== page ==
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UNC Esports Arena Powered by Black Box and SDVoE

The Carolina Gaming Arena at the University of North Carolina at Chapel Hill (UNC-Chapel Hill) is a place for students to come together, find others within the on-campus gaming community, and celebrate everything students do in the area of gaming, be it social, academic, or research-oriented. UNC-Chapel Hill has put targeted programming and support models in place to support healthy gaming practices and curtail the negative effects of gaming. The classes, which will be taught out of the gaming arena, will include a research study. The facility is also home to Carolina’s competitive esports teams for Rocket League, Valorant, Counter-Strike: Global Offensive (CS: GO), Dota 2, League of Legends, Rainbow Six Siege, and Overwatch.

“At the end of the day, if all that happens is that a student comes down to the arena and they’re impressed and they have a lot of fun hanging out, then that’s fine, as well,” says Lee Hyde, ResNET director for Information Technology Services at UNC-Chapel Hill. “It all contributes to their success.”

“The goal of the Carolina Gaming Arena is to reach as many people as possible to share a message about gaming and an experience that is welcoming, lowers toxicity, increases diversity, and supports students where they already are,” explains Hyde. “We wanted a space that would attract the most diehard competitive player, as well as someone who has no interest or perhaps is a bit timid about entering the world of gaming. We needed a facility that would really wow people and attract them down to the arena to engage with the gaming community here at UNC.”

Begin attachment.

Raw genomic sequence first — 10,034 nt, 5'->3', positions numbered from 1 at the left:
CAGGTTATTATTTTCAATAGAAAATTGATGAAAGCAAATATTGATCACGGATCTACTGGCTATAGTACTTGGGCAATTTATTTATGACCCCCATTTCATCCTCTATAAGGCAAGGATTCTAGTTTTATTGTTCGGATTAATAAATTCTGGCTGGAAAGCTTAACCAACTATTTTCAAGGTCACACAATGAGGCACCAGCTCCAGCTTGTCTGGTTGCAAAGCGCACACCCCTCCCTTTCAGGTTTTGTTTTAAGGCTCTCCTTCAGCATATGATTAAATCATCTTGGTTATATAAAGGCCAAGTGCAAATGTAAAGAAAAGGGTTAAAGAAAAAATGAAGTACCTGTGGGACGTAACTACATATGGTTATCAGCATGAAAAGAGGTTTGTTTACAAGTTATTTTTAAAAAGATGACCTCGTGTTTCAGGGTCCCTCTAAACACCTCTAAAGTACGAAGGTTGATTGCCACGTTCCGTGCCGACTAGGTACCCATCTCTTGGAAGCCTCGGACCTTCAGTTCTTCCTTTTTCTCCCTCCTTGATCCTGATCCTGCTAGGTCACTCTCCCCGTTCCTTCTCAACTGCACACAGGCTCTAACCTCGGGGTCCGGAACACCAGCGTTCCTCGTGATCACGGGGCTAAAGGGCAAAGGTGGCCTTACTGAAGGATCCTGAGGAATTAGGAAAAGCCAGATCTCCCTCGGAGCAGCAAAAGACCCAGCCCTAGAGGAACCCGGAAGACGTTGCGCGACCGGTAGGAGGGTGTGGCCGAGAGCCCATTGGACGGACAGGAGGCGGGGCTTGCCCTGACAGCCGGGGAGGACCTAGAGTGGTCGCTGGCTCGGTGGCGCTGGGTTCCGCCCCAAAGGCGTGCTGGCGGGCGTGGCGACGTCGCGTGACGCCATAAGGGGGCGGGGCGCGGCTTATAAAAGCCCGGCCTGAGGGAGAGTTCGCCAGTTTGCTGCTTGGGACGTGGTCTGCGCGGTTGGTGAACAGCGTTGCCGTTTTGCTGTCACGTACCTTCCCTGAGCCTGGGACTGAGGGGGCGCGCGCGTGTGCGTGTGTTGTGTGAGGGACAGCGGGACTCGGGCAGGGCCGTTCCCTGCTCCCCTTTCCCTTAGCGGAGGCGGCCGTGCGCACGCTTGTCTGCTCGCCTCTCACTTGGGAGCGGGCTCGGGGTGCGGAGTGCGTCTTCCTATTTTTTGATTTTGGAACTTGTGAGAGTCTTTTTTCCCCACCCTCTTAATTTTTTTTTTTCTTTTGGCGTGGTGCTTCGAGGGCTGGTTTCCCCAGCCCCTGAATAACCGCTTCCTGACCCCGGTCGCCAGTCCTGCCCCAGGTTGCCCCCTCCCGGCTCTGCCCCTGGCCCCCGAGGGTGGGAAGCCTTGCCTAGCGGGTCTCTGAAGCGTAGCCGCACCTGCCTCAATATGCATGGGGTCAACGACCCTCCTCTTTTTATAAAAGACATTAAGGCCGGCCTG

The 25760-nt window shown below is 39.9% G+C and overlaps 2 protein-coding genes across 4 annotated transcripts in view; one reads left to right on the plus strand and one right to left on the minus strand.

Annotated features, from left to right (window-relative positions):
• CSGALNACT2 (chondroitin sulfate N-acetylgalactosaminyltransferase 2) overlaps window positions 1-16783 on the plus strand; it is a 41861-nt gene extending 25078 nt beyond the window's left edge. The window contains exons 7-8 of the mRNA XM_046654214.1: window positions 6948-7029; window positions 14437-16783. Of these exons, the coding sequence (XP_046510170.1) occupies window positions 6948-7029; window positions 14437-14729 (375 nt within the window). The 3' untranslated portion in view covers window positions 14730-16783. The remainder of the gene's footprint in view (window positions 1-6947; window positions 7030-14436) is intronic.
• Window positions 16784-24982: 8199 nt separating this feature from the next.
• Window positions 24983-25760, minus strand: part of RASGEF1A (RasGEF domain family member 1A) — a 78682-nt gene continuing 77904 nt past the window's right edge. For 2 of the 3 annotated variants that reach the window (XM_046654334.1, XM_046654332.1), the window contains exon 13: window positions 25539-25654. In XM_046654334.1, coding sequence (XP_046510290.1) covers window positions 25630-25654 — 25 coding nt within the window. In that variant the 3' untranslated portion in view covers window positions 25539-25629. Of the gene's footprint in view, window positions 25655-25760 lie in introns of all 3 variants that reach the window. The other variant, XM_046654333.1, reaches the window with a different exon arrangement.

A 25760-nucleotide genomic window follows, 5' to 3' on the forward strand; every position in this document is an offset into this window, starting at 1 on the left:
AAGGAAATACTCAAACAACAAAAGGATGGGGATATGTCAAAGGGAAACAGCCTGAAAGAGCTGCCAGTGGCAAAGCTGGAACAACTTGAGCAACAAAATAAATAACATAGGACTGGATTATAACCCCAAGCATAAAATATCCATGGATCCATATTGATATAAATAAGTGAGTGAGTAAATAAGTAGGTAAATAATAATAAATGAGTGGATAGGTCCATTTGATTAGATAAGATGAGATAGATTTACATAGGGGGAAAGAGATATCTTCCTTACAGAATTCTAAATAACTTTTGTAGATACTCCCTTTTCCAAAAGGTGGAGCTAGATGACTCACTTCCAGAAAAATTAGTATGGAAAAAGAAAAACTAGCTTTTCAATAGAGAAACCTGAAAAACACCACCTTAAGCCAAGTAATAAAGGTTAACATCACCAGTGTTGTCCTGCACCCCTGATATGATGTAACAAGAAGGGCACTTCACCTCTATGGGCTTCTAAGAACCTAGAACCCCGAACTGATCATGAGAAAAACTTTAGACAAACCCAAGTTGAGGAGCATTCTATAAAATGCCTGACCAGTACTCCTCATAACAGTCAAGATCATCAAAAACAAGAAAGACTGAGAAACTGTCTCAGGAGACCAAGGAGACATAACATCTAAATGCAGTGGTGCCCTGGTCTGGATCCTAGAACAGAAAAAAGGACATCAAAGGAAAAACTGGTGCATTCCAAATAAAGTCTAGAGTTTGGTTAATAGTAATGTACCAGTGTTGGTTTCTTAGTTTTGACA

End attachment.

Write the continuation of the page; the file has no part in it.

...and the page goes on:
One primary goal in the design of the Carolina Gaming Arena was to make the arena accessible and friendly not just for players but also for the viewing community. Hyde and his team, therefore, needed a simple and intuitive control system that would allow students to interact with the technology in the room with ease. He envisioned an interface that would allow students to grab video from any gaming system or PC in the room, bring it to a specific display, and consume the experience of someone else playing.

Hyde and his team did extensive research into solutions. They made visits to sites on both U.S. coasts to determine the experience they wanted to achieve with the new Carolina Gaming Arena. He consulted with various mentor groups and technology supplier CDW and repeatedly heard that he should consider Black Box.